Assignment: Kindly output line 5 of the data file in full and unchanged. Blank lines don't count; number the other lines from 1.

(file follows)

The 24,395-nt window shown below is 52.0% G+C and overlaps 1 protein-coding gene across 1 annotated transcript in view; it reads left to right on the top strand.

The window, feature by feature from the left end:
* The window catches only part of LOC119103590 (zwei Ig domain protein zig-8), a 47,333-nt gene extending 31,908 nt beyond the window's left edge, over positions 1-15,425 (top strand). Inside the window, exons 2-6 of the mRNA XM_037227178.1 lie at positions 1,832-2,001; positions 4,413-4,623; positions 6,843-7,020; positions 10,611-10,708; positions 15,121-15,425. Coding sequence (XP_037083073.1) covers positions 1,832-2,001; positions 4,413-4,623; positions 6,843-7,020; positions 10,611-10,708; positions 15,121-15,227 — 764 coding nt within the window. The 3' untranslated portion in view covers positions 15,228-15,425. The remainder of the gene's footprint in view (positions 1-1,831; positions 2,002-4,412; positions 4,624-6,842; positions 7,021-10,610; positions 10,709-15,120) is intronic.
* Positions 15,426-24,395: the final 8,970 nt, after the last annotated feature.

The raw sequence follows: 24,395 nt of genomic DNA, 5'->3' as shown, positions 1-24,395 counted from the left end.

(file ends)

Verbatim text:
The raw sequence follows: 24,395 nt of genomic DNA, 5'->3' as shown, positions 1-24,395 counted from the left end.